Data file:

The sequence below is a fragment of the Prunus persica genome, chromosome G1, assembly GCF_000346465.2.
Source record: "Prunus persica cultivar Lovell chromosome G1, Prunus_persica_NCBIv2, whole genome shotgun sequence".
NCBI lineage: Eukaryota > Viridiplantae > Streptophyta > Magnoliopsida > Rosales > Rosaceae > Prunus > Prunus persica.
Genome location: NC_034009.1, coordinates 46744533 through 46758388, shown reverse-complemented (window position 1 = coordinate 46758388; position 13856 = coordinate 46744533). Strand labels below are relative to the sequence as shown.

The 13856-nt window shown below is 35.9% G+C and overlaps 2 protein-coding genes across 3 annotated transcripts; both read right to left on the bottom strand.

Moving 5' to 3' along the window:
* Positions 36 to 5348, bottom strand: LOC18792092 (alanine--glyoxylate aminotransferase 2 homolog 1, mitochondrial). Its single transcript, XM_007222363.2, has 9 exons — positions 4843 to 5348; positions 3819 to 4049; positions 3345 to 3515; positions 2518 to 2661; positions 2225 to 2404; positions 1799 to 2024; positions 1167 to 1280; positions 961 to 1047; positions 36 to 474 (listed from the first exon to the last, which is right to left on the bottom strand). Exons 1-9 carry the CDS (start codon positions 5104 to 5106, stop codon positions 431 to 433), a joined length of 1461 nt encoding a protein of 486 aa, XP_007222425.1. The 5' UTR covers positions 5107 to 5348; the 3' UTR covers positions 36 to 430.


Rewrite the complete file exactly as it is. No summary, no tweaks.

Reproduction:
The sequence below is a fragment of the Prunus persica genome, chromosome G1, assembly GCF_000346465.2.
Source record: "Prunus persica cultivar Lovell chromosome G1, Prunus_persica_NCBIv2, whole genome shotgun sequence".
NCBI lineage: Eukaryota > Viridiplantae > Streptophyta > Magnoliopsida > Rosales > Rosaceae > Prunus > Prunus persica.
Genome location: NC_034009.1, coordinates 46744533 through 46758388, shown reverse-complemented (window position 1 = coordinate 46758388; position 13856 = coordinate 46744533). Strand labels below are relative to the sequence as shown.

The 13856-nt window shown below is 35.9% G+C and overlaps 2 protein-coding genes across 3 annotated transcripts; both read right to left on the bottom strand.

Moving 5' to 3' along the window:
* Positions 36 to 5348, bottom strand: LOC18792092 (alanine--glyoxylate aminotransferase 2 homolog 1, mitochondrial). Its single transcript, XM_007222363.2, has 9 exons — positions 4843 to 5348; positions 3819 to 4049; positions 3345 to 3515; positions 2518 to 2661; positions 2225 to 2404; positions 1799 to 2024; positions 1167 to 1280; positions 961 to 1047; positions 36 to 474 (listed from the first exon to the last, which is right to left on the bottom strand). Exons 1-9 carry the CDS (start codon positions 5104 to 5106, stop codon positions 431 to 433), a joined length of 1461 nt encoding a protein of 486 aa, XP_007222425.1. The 5' UTR covers positions 5107 to 5348; the 3' UTR covers positions 36 to 430.